Britain's ruling Conservative party was in disarray Wednesday after its immigration minister quit over legislation regarding sending migrants to Rwanda as hardliners turned the screw on Prime Minister Rishi Sunak.
The UK leader's position looked increasingly vulnerable after Robert Jenrick said he had resigned due to "strong disagreements with the direction" of the government's policy on immigration.
The bombshell resignation came after Rwanda warned that it would pull out of a treaty to accept migrants if Britain did not respect international law.
Former hardline interior minister Suella Braverman also issued Sunak an ultimatum to get tougher on immigration or face certain wipeout in the next general election, in a torrid day for the British prime minister.
Jenrick resigned after Sunak's administration published emergency legislation designed to ensure Rwanda is considered a safe country after UK Supreme Court judges last month deemed that it was not.
In his resignation letter to the prime minister, Jenrick wrote that the proposed laws were "a triumph of hope over experience".
"The stakes for the country are too high for us not to pursue the stronger protections required to end the merry-go-round of legal challenges which risk paralysing the scheme and negating its intended deterrent," he wrote.
That was seen as a reference to Sunak's refusal to take Britain out of the European Convention on Human Rights (ECHR).
The bill proposes giving ministers powers to disregard sections of the UK Human Rights Act and ECHR when considering deportation cases.
In his reply, Sunak said Jenrick's resignation was "disappointing" and "based on a fundamental misunderstanding of the situation".
But some right-wing Tories, including Braverman, want Sunak to leave the ECHR altogether.
Braverman, sacked last month after a series of outspoken comments, told parliament earlier that the government needed to go further to tackle "mass, uncontrolled, illegal immigration".
Among her demands was to block "all routes" of legal challenge to deportations to get deportation flights to Rwanda by the time of the poll, which is expected next year.
She has become the cheerleader of the vocal Tory right-wing and is thought to be positioning herself as a future leader if Sunak is forced to quit after the nationwide vote.
The Tories lag well behind the main opposition Labour party in opinion polls ahead of an election that must be held by January 2025.
Braverman, a former attorney general, has called for tougher measures before and criticised the UN convention on refugees and European human rights legislation for blocking the government's plans.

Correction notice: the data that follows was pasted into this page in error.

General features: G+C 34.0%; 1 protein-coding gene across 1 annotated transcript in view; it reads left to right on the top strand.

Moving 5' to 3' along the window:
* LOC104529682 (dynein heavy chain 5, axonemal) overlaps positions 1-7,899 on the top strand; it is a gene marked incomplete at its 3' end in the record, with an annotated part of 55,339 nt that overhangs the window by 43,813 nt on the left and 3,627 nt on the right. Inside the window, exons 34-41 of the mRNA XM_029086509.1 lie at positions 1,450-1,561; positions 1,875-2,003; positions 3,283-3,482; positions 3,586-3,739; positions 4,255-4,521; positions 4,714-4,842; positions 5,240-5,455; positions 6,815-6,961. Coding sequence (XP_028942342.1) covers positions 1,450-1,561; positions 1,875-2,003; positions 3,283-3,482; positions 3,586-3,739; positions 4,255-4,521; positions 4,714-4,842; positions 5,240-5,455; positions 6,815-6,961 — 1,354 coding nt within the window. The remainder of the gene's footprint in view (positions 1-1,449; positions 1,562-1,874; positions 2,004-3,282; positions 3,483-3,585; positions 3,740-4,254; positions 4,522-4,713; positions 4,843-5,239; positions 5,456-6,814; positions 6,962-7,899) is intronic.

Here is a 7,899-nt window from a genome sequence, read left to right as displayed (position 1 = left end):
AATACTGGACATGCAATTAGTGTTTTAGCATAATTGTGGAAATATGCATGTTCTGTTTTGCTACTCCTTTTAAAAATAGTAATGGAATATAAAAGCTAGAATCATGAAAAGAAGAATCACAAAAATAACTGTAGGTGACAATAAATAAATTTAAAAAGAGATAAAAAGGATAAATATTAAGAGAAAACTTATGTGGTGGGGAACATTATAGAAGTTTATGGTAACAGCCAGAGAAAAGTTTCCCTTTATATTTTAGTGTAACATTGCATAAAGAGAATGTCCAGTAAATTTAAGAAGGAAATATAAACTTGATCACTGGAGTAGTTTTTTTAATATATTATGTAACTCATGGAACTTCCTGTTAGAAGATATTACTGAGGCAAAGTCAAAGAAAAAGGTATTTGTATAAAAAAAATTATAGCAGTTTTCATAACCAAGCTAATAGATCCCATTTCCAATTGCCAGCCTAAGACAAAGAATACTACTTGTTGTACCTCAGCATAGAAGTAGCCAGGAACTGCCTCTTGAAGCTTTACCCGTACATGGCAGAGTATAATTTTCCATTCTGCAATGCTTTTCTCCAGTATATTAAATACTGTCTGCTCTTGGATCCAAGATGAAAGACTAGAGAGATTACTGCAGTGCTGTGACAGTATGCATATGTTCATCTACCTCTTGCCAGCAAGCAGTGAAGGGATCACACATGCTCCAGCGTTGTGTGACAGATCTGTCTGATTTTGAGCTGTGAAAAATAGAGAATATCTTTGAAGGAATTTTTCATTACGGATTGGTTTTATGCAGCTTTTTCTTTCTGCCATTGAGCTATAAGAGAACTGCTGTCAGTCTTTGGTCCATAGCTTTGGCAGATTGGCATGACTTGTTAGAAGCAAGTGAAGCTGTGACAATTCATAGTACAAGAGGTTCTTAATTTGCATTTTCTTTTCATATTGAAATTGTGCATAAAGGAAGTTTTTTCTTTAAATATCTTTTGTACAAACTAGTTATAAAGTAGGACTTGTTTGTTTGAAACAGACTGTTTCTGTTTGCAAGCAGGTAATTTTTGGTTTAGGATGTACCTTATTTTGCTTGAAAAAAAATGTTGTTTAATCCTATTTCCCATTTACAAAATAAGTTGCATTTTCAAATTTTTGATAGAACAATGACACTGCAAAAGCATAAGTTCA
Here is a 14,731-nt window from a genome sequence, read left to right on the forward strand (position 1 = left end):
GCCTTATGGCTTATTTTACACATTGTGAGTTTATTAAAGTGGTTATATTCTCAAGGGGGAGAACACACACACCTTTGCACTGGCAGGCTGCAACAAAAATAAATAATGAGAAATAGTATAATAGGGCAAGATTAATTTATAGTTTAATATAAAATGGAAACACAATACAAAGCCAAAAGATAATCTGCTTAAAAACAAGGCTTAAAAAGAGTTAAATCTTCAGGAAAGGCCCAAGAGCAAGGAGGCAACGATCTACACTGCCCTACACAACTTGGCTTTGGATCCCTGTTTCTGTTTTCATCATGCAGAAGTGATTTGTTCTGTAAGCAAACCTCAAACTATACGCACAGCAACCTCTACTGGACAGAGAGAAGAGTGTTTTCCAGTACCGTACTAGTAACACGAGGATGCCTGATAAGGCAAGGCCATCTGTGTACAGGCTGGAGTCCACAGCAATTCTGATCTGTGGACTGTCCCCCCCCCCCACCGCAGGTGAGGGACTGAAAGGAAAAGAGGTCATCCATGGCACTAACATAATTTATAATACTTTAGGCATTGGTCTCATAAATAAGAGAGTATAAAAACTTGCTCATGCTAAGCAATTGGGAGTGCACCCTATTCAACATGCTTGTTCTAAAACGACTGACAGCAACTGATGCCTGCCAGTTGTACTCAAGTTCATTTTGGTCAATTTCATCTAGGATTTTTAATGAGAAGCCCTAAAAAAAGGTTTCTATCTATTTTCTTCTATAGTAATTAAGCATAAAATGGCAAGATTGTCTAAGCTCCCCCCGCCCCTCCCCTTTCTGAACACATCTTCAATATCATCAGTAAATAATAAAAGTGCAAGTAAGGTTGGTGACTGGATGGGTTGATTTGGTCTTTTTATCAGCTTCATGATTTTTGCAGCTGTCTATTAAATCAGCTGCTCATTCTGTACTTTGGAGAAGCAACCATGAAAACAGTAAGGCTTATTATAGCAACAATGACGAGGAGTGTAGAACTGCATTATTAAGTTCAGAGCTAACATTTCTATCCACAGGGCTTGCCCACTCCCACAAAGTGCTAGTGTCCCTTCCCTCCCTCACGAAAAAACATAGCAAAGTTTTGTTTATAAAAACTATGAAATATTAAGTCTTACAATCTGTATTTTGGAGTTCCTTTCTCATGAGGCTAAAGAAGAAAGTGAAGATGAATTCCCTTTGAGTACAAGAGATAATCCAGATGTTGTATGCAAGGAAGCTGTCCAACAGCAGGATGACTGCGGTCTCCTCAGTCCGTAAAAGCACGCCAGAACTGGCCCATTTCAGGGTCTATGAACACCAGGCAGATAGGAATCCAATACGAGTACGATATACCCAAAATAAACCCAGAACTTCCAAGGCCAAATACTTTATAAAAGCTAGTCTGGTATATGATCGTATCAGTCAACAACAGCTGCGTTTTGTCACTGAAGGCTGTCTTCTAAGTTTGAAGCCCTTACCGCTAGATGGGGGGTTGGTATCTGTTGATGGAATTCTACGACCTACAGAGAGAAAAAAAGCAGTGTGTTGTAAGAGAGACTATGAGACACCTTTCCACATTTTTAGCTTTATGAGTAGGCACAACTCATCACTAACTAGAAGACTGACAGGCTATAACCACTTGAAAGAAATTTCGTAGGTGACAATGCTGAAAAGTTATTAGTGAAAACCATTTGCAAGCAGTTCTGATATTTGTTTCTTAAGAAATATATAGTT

Her latest comments are red meat to fellow firebrands who see having total control over Britain's borders as the final piece in the Brexit jigsaw.
"The Conservative party faces electoral oblivion in a matter of months if it introduces yet another bill destined to fail," she told MPs.
The Tories face a stark choice to "fight for sovereignty or let our party die", she said, adding ominously: "I refuse to sit by and allow us to fail."
In Kigali, Foreign Minister Vincent Biruta, who signed a new bilateral treaty on migrants with Braverman's successor James Cleverly on Tuesday, said any breach of global conventions could see Rwanda withdraw from the deal.
Stop the boats
"Without lawful behaviour by the UK, Rwanda would not be able to continue with the Migration and Economic Development Partnership," he added, referring to the controversial deal.
Cleverly insisted in parliament that the UK and Rwanda were "both completely committed" to the partnership, adding that London's proposed law put "beyond legal doubt the safety of Rwanda".
The first deportees were due to be sent to Rwanda in June last year but were pulled off a flight at the last minute after a judge at the European Court of Human Rights issued an injunction.
Since then, their cases -- and the wider legality of the policy -- have been stuck in the courts, hampering Sunak's pledge to "stop the boats".
Almost 30,000 irregular migrants have crossed the Channel from Northern France in rudimentary vessels this year.
Labour's home affairs spokeswoman Yvette Cooper said the UK government was in "total chaos".
"This is the desperate dying days of a party ripping itself apart, clearly totally out of ideas, lost any sense of leadership or direction," she told parliament.